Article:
National U. of Singapore, School of Computing
27 Pages Posted: 16 Apr 2001
Date Written: July 2002
Publishers of computer software and music claimed losses of nearly $16 billion to piracy in 1999. Theoretically, however, piracy may raise legitimate demand through positive demand-side externalities, sampling, and sharing. Accordingly, the actual impact of piracy on the legitimate demand is an empirical issue. Addressing this issue in the context of recorded music, we develop and test hypotheses from theoretical models of end-user and re-seller piracy on international panel data for music CDs. Empirically, we find that the demand for music CDs decreased with piracy, suggesting that "theft" outweighed the "positive" effects of piracy. However, the impact of piracy on CD sales was considerably smaller than industry estimates. Further, we estimated that, accounting for both demand losses and price adjustments, the industry lost no more than 6.6% of revenue to piracy.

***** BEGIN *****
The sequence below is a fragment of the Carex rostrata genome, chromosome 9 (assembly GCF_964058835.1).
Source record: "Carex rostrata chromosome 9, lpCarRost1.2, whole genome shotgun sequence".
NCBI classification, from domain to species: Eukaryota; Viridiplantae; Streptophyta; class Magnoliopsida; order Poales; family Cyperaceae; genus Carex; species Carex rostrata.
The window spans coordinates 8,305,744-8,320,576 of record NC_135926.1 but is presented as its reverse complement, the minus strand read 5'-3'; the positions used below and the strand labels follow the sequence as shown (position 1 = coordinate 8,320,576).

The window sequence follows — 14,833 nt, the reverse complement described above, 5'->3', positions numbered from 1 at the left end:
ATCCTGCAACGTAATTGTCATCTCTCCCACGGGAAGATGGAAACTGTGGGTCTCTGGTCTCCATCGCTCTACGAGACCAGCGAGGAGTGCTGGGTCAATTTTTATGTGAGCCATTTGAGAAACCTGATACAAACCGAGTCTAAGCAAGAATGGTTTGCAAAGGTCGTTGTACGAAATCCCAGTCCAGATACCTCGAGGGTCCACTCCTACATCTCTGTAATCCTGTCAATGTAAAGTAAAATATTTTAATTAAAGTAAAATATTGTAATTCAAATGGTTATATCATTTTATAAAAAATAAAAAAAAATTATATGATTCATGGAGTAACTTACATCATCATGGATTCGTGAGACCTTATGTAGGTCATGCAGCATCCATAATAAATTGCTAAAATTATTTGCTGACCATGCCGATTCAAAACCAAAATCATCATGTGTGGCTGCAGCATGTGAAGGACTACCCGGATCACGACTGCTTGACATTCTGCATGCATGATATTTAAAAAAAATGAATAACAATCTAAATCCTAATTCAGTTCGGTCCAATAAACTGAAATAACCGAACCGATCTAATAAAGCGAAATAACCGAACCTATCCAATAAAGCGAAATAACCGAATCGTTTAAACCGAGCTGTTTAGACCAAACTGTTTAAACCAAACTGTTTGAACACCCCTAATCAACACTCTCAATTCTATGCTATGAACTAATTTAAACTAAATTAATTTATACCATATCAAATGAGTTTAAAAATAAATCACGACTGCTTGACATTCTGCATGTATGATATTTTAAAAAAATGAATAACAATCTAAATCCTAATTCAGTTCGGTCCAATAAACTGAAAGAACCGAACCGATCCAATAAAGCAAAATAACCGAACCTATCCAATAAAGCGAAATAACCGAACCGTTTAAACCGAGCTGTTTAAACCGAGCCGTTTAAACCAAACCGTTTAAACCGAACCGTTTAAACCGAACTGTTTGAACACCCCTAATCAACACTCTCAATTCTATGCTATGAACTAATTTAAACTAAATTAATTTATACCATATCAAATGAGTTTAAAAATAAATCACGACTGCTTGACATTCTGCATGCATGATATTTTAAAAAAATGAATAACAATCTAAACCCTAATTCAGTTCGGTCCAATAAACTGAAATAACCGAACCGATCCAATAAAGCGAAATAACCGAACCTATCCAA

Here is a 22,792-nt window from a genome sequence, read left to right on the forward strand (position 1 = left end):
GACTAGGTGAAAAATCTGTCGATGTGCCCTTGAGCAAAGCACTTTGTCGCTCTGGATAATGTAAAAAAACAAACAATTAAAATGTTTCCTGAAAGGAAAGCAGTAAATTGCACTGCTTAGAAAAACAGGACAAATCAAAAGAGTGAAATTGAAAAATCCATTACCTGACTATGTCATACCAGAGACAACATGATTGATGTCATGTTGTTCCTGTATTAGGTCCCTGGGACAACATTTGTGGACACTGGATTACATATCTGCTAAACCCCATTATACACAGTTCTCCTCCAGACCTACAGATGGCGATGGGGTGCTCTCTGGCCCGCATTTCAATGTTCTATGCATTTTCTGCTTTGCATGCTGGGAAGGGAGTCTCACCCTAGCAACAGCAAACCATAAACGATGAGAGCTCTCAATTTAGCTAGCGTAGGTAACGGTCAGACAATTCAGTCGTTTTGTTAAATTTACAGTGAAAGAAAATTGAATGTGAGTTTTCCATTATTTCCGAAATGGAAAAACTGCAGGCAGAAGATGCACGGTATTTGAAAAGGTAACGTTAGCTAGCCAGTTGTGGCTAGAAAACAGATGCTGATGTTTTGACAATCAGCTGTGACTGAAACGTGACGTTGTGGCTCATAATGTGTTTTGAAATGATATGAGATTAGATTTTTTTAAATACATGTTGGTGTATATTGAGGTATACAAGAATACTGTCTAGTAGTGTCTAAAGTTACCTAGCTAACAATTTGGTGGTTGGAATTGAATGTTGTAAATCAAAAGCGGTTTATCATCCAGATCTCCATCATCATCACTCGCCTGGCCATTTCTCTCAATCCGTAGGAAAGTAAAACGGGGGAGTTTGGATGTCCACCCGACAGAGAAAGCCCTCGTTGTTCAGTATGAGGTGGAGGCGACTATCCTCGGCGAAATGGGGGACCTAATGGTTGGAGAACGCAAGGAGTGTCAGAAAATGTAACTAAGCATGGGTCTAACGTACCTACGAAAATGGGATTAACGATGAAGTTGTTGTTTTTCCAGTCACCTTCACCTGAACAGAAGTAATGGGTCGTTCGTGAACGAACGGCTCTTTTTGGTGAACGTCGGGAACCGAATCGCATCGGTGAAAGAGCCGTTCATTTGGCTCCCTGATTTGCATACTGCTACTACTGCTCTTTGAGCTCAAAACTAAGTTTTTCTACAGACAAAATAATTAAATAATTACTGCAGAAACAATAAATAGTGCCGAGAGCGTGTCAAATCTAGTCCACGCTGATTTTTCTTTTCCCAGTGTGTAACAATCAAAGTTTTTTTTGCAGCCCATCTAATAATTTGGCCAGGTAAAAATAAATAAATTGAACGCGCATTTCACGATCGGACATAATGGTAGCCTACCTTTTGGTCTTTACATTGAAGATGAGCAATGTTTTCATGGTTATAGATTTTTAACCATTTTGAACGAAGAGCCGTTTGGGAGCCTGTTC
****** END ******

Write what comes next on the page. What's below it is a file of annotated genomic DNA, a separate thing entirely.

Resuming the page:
Keywords: music, copyright, pricing
JEL Classification: K42, L11, L82, Z11
Suggested Citation: Suggested Citation
Hui, Kai-Lung and Png, Ivan P. L., Piracy and the Legitimate Demand for Recorded Music (July 2002). National U. of Singapore, School of Computing. Available at SSRN: https://ssrn.com/abstract=262651 or http://dx.doi.org/10.2139/ssrn.262651